Cliff Buddle
SCMP Columnist
My Take
by Cliff Buddle
My Take
by Cliff Buddle

Landmark judgment is a positive sign amid the gloom

  • The ruling in a protest case demonstrates the continued willingness of judges to apply the law as they see it, using tried and tested common law principles

Hong Kong’s legal system has been engulfed by controversy in recent times as the courts apply a new national security law and decide multiple cases arising from civil unrest in 2019. These are challenging times.

But anyone looking for positive signs amid the gloom should read the Court of Final Appeal’s landmark judgment in a protest case on Friday. This long, technical ruling, with Latin phrases and arcane terminology, is a classic example of the city’s traditional common law approach.

The unanimous judgment is significant. It restricts the scope of an offence frequently used to target those present at scenes of unrest. Importance was attached to the wording of the law, a key feature of the city’s system. Limits were imposed on the ability of the courts to broaden laws to reflect changes in society. The ruling also revealed how mistakes in the Chinese translation of English laws can lead judges astray.

Much of this will, no doubt, be overlooked, amid the city’s political divisions. For many, only the result will matter. The court cleared property agent Chan Chun-kit, who had been jailed for 5½ months for carrying 48 zip ties with criminal intent at an anti-government protest in 2019.

Chan was present at an unauthorised assembly. He was dressed in black, the uniform of the protests. Police found him with a respirator and knuckle gloves as well as the bag of six-inch plastic ties. There was reason to suspect he was up to no good.

Zip ties had frequently been used by participants in the social unrest. A magistrate decided Chan intended to use them to build barricades to be deployed in armed confrontations or to block roads.

Hong Kong landmark ruling on zip ties acquits first person jailed over items

But suspicion is not enough. Suspects can only be punished if guilty as charged. In this case, the top court found the facts did not fit the crime. First the magistrate and then the Court of Appeal had applied the offence far too broadly.

The law in question was first passed in 1844. In its original form it outlawed possession of “any spear, bludgeon or other offensive weapon, or any crowbar, picklock, skeleton key, or other instrument fit for unlawful purposes”. The crime would only be committed if the possessor of such items intended to use them for an unlawful purpose.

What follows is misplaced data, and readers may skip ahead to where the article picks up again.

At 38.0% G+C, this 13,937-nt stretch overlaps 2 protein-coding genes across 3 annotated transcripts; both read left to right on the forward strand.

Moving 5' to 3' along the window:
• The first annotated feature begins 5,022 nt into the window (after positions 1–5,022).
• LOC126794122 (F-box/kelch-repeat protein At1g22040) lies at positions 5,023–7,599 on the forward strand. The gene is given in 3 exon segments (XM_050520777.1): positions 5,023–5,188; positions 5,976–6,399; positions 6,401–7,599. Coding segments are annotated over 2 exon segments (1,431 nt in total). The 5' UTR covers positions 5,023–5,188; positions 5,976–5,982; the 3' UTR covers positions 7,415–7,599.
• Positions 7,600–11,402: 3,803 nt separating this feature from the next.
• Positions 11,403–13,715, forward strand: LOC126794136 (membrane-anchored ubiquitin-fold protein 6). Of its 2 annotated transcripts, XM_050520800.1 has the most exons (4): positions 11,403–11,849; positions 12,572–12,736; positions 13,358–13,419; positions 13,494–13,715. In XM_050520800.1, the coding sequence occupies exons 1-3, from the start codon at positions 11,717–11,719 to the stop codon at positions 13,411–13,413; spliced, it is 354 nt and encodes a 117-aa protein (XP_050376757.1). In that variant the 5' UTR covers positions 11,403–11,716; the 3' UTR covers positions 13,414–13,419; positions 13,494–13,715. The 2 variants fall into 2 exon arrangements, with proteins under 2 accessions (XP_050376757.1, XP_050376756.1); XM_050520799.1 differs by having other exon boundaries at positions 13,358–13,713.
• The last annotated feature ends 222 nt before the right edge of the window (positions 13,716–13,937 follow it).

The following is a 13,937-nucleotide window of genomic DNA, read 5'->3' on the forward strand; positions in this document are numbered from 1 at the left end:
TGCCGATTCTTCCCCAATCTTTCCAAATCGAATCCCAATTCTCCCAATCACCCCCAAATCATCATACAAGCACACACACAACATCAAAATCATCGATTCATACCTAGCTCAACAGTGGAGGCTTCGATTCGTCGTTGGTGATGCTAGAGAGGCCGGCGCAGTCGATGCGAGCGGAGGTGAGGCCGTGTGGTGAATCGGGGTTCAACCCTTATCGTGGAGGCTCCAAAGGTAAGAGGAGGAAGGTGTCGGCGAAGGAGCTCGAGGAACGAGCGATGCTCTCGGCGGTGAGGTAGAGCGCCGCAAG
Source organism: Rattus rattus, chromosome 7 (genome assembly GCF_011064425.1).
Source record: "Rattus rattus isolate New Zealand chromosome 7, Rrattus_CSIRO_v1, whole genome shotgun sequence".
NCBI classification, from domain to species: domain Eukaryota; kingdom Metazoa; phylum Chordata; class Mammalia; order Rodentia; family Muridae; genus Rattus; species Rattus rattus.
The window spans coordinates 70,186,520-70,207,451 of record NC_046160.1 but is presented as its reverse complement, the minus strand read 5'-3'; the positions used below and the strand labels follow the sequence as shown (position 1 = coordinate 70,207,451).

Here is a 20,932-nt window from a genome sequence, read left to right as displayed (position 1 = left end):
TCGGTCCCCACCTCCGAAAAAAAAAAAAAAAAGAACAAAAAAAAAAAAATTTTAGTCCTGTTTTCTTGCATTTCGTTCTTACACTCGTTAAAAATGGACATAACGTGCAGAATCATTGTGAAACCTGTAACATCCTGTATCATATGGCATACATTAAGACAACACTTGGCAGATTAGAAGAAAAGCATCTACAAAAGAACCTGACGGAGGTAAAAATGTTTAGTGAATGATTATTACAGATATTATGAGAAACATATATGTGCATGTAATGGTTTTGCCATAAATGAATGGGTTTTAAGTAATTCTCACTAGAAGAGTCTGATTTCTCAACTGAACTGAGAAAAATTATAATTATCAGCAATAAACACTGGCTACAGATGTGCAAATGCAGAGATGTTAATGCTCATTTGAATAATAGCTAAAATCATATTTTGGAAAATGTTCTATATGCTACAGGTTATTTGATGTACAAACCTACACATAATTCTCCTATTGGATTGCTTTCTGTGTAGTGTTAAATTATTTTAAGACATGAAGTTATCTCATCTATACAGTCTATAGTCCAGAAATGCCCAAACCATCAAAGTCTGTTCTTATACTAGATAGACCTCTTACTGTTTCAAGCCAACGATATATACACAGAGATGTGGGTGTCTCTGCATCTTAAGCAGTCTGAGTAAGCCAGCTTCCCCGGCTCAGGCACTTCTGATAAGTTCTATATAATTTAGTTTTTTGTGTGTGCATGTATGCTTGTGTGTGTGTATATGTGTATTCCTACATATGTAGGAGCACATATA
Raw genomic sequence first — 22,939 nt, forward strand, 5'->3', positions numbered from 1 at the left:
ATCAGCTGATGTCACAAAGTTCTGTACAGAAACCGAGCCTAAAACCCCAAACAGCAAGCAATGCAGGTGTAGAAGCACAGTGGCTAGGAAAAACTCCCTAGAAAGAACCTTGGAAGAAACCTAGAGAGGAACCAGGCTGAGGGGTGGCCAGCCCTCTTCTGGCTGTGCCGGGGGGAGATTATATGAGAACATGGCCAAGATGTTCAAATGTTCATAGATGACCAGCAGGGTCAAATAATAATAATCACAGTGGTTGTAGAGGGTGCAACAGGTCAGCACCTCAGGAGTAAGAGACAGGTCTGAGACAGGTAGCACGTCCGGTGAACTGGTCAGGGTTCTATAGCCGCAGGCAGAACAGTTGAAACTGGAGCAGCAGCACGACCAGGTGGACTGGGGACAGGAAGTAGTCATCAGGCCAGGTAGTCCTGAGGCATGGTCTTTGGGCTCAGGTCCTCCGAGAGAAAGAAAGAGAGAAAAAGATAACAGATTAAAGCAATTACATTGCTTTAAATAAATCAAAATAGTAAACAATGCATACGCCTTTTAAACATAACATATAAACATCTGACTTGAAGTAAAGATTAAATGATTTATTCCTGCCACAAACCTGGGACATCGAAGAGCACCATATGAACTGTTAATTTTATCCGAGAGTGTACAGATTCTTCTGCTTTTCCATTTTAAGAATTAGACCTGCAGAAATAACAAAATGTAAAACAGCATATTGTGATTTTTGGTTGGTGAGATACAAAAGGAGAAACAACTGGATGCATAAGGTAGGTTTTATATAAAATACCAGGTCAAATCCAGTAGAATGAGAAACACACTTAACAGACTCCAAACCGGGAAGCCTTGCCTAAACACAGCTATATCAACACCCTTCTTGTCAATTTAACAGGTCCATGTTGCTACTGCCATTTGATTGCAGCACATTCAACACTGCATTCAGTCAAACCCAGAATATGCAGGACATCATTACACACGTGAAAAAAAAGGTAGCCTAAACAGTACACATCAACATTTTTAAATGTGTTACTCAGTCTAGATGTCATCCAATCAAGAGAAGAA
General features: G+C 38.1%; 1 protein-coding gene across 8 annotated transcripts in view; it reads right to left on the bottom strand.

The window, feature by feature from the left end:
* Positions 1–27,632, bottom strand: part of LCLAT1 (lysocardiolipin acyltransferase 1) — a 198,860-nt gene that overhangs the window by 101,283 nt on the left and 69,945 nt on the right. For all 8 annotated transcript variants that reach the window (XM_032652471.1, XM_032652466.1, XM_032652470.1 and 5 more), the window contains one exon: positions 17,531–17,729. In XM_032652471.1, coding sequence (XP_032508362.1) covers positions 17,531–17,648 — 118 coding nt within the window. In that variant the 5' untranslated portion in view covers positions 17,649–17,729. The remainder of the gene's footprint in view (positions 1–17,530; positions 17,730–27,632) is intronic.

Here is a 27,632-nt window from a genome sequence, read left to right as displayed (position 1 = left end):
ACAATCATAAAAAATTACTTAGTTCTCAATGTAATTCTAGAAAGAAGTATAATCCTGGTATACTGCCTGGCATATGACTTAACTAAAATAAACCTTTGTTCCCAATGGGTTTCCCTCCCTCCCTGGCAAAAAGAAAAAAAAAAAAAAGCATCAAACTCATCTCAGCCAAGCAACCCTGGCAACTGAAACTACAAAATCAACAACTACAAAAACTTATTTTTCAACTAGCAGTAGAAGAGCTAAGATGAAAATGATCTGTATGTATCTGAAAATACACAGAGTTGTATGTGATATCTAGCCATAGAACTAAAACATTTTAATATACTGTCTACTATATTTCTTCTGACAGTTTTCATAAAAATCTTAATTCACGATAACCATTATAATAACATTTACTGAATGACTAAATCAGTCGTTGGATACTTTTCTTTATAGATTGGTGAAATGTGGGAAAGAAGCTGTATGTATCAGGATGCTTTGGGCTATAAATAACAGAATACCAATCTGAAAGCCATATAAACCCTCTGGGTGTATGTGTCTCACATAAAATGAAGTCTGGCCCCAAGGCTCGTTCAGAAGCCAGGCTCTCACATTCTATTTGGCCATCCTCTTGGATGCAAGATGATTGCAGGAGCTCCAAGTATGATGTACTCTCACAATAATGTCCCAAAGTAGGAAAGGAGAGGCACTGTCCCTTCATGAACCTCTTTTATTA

Over the years, the law has been amended by the legislature and interpreted by the courts. The top court, after an extensive review, found that the crime is only committed if the item possessed by the suspect is of a certain type.

The Court of Final Appeal. Photo: Warton Li

It must be an offensive weapon, an instrument for gaining unlawful access to something, or an object manufactured for physical restraint of a person. Zip ties do not fall into any of these categories. This is why Chan was not guilty.

The Court of Appeal had, partly by relying on an incorrect Chinese translation of the law, given it an extremely wide scope. Such an approach is wrong, the top court said, as it would mean the law could be applied to “many if not most” items of daily use that might be said to be fit for unlawful purposes. It would turn the offence into a “thought crime”.

Where Hong Kong’s legal system stands 25 years after handover

Chan was the first protester to be jailed for possession of zip ties during the protests. The ruling has implications for many other similar cases. We can expect lots of appeals to follow.

The dramatic changes in Hong Kong in recent years have raised concerns about the future of the city’s legal system. The top court has upheld and extended the use of the national security law, while adopting quite a broad approach to the culpability of those present at the scene of riots. Its rulings in such cases will be closely watched.

But the zip-tie judgment demonstrates the continued willingness of the judges to apply the law as they see it, using tried and tested common law principles. Long may that continue.